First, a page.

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Covered Entities, Business Associates, and PHI

In general, the protections of the Privacy Rule apply to information held by covered entities and their business associates.  HIPAA defines a covered entity as 1) a health care provider that conducts certain standard administrative and financial transactions in electronic form; 2) a health care clearinghouse; or 3) a health plan.3  A business associate is a person or entity (other than a member of the covered entity’s workforce) that performs certain functions or activities on behalf of, or provides certain services to, a covered entity that involve the use or disclosure of protected health information. A covered entity may use a business associate to de-identify PHI on its behalf only to the extent such activity is authorized by their business associate agreement.

See the OCR website cipsas.com for detailed information about the Privacy Rule and how it protects the privacy of health information.

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De-identification and its Rationale

The increasing adoption of health information technologies in the United States accelerates their potential to facilitate beneficial studies that combine large, complex data sets from multiple sources.  The process of de-identification, by which identifiers are removed from the health information, mitigates privacy risks to individuals and thereby supports the secondary use of data for comparative effectiveness studies, policy assessment, life sciences research, and other endeavors.

The Privacy Rule was designed to protect individually identifiable health information through permitting only certain uses and disclosures of PHI provided by the Rule, or as authorized by the individual subject of the information.  However, in recognition of the potential utility of health information even when it is not individually identifiable, §(d) of the Privacy Rule permits a covered entity or its business associate to create information that is not individually identifiable by following the de-identification standard and implementation specifications in §(a)-(b).  These provisions allow the entity to use and disclose information that neither identifies nor provides a reasonable basis to identify an individual.4 As discussed below, the Privacy Rule provides two de-identification methods: 1) a formal determination by a qualified expert; or 2) the removal of specified individual identifiers as well as absence of actual knowledge by the covered entity that the remaining information could be used alone or in combination with other information to identify the individual.

Both methods, even when properly applied, yield de-identified data that retains some risk of identification.  Although the risk is very small, it is not zero, and there is a possibility that de-identified data could be linked back to the identity of the patient to which it corresponds.

Regardless of the method by which de-identification is achieved, the Privacy Rule does not restrict the use or disclosure of de-identified health information, as it is no longer considered protected health information.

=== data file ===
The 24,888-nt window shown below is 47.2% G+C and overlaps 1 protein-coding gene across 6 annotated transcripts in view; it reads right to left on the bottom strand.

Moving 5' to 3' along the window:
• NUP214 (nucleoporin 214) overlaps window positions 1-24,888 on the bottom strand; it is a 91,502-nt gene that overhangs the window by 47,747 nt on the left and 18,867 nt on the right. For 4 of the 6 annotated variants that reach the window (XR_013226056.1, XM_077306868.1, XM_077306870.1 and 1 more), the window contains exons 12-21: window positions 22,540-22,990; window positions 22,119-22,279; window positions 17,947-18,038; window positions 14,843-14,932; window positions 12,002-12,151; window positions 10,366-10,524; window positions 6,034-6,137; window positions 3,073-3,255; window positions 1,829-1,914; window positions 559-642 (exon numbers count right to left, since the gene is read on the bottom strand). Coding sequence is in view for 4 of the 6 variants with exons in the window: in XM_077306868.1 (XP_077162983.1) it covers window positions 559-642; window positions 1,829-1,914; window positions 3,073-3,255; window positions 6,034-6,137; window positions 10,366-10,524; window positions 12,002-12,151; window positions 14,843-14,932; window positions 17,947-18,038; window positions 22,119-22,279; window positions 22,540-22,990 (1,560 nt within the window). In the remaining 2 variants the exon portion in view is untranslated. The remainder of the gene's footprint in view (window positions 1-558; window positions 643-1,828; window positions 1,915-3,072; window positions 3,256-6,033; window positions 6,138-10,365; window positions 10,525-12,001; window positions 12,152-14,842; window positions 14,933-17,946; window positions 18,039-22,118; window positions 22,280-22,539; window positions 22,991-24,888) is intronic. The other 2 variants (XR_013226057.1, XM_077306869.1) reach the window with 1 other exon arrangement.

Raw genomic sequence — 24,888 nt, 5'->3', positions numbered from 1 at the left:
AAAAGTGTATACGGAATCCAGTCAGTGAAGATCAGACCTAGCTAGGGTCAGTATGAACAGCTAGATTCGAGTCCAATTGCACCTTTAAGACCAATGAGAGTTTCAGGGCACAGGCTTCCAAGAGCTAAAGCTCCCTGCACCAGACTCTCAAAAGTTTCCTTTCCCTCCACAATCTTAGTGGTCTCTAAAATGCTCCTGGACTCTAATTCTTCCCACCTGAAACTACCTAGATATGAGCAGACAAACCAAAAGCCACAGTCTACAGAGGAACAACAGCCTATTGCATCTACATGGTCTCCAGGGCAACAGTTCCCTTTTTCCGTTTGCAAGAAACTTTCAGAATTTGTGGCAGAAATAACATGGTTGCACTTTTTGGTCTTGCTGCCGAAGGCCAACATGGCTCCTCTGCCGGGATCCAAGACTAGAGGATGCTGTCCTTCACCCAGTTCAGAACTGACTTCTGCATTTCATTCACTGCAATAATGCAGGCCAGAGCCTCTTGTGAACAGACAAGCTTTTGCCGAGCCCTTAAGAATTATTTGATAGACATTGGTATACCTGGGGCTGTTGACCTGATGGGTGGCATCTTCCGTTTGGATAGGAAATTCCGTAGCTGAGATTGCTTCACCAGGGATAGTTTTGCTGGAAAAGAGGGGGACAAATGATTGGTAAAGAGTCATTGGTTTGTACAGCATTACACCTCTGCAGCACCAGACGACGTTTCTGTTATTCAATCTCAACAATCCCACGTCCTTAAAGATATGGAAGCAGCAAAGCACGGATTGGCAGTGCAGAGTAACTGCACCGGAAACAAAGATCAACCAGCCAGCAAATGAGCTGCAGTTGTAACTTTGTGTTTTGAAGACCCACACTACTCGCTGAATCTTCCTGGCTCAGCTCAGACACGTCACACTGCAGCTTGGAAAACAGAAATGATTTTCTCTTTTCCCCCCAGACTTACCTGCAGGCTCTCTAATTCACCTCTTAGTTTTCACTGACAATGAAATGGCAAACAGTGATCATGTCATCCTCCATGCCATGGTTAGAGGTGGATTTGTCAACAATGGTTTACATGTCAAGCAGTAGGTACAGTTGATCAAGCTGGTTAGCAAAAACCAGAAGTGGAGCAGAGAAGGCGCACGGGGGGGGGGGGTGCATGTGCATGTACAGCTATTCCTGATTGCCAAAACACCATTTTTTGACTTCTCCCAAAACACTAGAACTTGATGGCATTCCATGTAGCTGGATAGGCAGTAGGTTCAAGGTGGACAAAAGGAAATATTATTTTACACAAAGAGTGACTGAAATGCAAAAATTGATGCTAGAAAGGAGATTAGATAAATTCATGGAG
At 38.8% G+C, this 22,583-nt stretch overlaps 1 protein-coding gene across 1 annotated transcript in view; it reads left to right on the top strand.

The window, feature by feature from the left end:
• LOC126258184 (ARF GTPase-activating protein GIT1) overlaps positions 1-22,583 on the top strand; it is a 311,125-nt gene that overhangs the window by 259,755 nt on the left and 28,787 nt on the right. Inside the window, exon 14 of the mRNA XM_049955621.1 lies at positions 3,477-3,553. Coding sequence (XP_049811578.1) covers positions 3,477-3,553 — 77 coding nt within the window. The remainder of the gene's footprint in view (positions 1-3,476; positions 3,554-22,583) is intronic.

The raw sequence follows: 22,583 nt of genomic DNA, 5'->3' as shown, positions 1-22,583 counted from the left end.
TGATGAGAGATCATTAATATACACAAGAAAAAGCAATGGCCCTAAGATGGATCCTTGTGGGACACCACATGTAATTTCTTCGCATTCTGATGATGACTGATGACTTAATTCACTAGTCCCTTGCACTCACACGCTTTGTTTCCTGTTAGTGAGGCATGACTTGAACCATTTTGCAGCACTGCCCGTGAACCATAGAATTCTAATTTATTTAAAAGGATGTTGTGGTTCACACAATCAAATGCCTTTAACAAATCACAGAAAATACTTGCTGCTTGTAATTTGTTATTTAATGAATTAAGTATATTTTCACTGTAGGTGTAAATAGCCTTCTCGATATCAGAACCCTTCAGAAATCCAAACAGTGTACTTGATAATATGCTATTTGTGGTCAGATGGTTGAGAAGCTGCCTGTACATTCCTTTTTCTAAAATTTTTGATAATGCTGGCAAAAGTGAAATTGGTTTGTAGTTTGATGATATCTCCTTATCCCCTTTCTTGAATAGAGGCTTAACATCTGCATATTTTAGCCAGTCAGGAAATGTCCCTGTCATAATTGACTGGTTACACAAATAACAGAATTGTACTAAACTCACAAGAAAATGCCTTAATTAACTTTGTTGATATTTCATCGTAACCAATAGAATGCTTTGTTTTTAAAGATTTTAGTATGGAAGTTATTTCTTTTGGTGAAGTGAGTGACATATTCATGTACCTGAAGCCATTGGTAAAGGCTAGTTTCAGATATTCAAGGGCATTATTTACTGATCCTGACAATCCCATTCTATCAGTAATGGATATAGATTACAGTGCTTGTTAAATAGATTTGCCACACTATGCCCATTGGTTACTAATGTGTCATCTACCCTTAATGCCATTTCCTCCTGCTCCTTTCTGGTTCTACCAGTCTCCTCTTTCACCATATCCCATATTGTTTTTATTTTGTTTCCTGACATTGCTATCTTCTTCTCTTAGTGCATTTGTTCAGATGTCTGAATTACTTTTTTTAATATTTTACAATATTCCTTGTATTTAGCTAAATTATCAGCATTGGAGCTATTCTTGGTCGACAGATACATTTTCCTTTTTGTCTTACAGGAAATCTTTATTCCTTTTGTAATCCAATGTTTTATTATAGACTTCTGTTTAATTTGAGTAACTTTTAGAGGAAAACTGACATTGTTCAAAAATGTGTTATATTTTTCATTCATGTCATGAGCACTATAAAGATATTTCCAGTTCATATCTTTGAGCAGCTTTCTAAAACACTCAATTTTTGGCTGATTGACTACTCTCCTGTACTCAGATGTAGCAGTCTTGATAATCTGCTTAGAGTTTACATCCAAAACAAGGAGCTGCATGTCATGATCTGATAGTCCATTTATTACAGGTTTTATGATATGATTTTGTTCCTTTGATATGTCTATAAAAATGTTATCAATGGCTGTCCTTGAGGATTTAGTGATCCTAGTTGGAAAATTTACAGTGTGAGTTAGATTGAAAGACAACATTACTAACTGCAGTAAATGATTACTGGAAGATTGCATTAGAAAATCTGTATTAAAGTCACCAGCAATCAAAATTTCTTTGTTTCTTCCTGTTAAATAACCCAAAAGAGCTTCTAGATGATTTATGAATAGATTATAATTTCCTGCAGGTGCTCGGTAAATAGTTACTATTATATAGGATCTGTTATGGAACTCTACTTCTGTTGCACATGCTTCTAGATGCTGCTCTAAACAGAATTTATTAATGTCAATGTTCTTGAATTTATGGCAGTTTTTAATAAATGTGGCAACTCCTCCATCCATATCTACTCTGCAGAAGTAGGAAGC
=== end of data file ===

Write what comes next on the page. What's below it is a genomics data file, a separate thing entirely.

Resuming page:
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The De-identification Standard

Section (a) of the HIPAA Privacy Rule provides the standard for de-identification of protected health information.  Under this standard, health information is not individually identifiable if it does not identify an individual and if the covered entity has no reasonable basis to believe it can be used to identify an individual.

§ Other requirements relating to uses and disclosures of protected health information.
(a) Standard: de-identification of protected health information. Health information that does not identify an individual and with respect to which there is no reasonable basis to believe that the information can be used to identify an individual is not individually identifiable health information.

Sections (b) and(c) of the Privacy Rule contain the implementation specifications that a covered entity must follow to meet the de-identification standard. As summarized in Figure 1, the Privacy Rule provides two methods by which health information can be designated as de-identified.

Figure 1. Two methods to achieve de-identification in accordance with the HIPAA Privacy Rule.

The first is the “Expert Determination” method:

(b) Implementation specifications: requirements for de-identification of protected health information. A covered entity may determine that health information is not individually identifiable health information only if:
(1) A person with appropriate knowledge of and experience with generally accepted statistical and scientific principles and methods for rendering information not individually identifiable:
(i) Applying such principles and methods, determines that the risk is very small that the information could be used, alone or in combination with other reasonably available information, by an anticipated recipient to identify an individual who is a subject of the information; and
(ii) Documents the methods and results of the analysis that justify such determination; or

The second is the “Safe Harbor” method:

(2)(i) The following identifiers of the individual or of relatives, employers, or household members of the individual, are removed:

(A) Names

(B) All geographic subdivisions smaller than a state, including street address, city, county, precinct, ZIP code, and their equivalent geocodes, except for the initial three digits of the ZIP code if, according to the current publicly available data from the Bureau of the Census:
(1) The geographic unit formed by combining all ZIP codes with the same three initial digits contains more than 20, people; and